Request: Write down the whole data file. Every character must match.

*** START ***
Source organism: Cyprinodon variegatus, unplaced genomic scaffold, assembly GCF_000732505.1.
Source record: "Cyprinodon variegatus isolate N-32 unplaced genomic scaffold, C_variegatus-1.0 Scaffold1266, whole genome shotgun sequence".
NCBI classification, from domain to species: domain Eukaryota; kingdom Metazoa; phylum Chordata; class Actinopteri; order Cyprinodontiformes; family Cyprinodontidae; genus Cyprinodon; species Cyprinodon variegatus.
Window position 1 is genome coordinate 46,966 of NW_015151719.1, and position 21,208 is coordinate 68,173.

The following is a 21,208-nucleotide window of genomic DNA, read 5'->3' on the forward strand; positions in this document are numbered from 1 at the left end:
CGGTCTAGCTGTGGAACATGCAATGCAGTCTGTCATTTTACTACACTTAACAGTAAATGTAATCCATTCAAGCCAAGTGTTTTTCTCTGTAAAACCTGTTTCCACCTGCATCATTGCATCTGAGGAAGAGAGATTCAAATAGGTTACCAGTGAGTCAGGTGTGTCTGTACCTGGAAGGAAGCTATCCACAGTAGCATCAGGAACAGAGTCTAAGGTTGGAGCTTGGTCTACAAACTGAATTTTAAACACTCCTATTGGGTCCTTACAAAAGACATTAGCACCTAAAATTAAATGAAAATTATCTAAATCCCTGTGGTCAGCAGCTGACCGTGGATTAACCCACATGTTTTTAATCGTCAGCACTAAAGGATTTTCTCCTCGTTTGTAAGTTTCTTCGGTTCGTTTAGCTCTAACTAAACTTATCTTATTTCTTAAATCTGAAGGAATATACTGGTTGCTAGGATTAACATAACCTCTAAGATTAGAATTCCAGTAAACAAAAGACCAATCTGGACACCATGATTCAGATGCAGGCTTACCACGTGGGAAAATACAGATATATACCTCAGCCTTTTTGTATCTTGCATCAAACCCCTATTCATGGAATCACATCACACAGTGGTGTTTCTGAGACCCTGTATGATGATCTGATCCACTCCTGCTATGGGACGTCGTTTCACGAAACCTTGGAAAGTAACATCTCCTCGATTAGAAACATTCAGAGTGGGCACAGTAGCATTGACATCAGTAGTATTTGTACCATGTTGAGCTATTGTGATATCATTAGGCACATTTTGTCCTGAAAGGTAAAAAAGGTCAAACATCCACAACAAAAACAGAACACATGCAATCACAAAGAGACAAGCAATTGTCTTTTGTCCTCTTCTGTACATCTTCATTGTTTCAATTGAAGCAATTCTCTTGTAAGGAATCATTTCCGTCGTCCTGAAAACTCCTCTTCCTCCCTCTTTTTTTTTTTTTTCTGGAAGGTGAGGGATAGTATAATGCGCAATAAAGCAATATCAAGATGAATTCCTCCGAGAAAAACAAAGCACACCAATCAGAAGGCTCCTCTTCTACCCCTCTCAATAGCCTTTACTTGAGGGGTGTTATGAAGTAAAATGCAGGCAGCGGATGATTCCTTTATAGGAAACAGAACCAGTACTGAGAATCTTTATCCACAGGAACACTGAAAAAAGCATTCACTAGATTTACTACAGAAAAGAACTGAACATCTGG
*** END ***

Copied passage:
Source organism: Cyprinodon variegatus, unplaced genomic scaffold, assembly GCF_000732505.1.
Source record: "Cyprinodon variegatus isolate N-32 unplaced genomic scaffold, C_variegatus-1.0 Scaffold1266, whole genome shotgun sequence".
NCBI classification, from domain to species: domain Eukaryota; kingdom Metazoa; phylum Chordata; class Actinopteri; order Cyprinodontiformes; family Cyprinodontidae; genus Cyprinodon; species Cyprinodon variegatus.
Window position 1 is genome coordinate 46,966 of NW_015151719.1, and position 21,208 is coordinate 68,173.

The following is a 21,208-nucleotide window of genomic DNA, read 5'->3' on the forward strand; positions in this document are numbered from 1 at the left end:
CGGTCTAGCTGTGGAACATGCAATGCAGTCTGTCATTTTACTACACTTAACAGTAAATGTAATCCATTCAAGCCAAGTGTTTTTCTCTGTAAAACCTGTTTCCACCTGCATCATTGCATCTGAGGAAGAGAGATTCAAATAGGTTACCAGTGAGTCAGGTGTGTCTGTACCTGGAAGGAAGCTATCCACAGTAGCATCAGGAACAGAGTCTAAGGTTGGAGCTTGGTCTACAAACTGAATTTTAAACACTCCTATTGGGTCCTTACAAAAGACATTAGCACCTAAAATTAAATGAAAATTATCTAAATCCCTGTGGTCAGCAGCTGACCGTGGATTAACCCACATGTTTTTAATCGTCAGCACTAAAGGATTTTCTCCTCGTTTGTAAGTTTCTTCGGTTCGTTTAGCTCTAACTAAACTTATCTTATTTCTTAAATCTGAAGGAATATACTGGTTGCTAGGATTAACATAACCTCTAAGATTAGAATTCCAGTAAACAAAAGACCAATCTGGACACCATGATTCAGATGCAGGCTTACCACGTGGGAAAATACAGATATATACCTCAGCCTTTTTGTATCTTGCATCAAACCCCTATTCATGGAATCACATCACACAGTGGTGTTTCTGAGACCCTGTATGATGATCTGATCCACTCCTGCTATGGGACGTCGTTTCACGAAACCTTGGAAAGTAACATCTCCTCGATTAGAAACATTCAGAGTGGGCACAGTAGCATTGACATCAGTAGTATTTGTACCATGTTGAGCTATTGTGATATCATTAGGCACATTTTGTCCTGAAAGGTAAAAAAGGTCAAACATCCACAACAAAAACAGAACACATGCAATCACAAAGAGACAAGCAATTGTCTTTTGTCCTCTTCTGTACATCTTCATTGTTTCAATTGAAGCAATTCTCTTGTAAGGAATCATTTCCGTCGTCCTGAAAACTCCTCTTCCTCCCTCTTTTTTTTTTTTTTCTGGAAGGTGAGGGATAGTATAATGCGCAATAAAGCAATATCAAGATGAATTCCTCCGAGAAAAACAAAGCACACCAATCAGAAGGCTCCTCTTCTACCCCTCTCAATAGCCTTTACTTGAGGGGTGTTATGAAGTAAAATGCAGGCAGCGGATGATTCCTTTATAGGAAACAGAACCAGTACTGAGAATCTTTATCCACAGGAACACTGAAAAAAGCATTCACTAGATTTACTACAGAAAAGAACTGAACATCTGG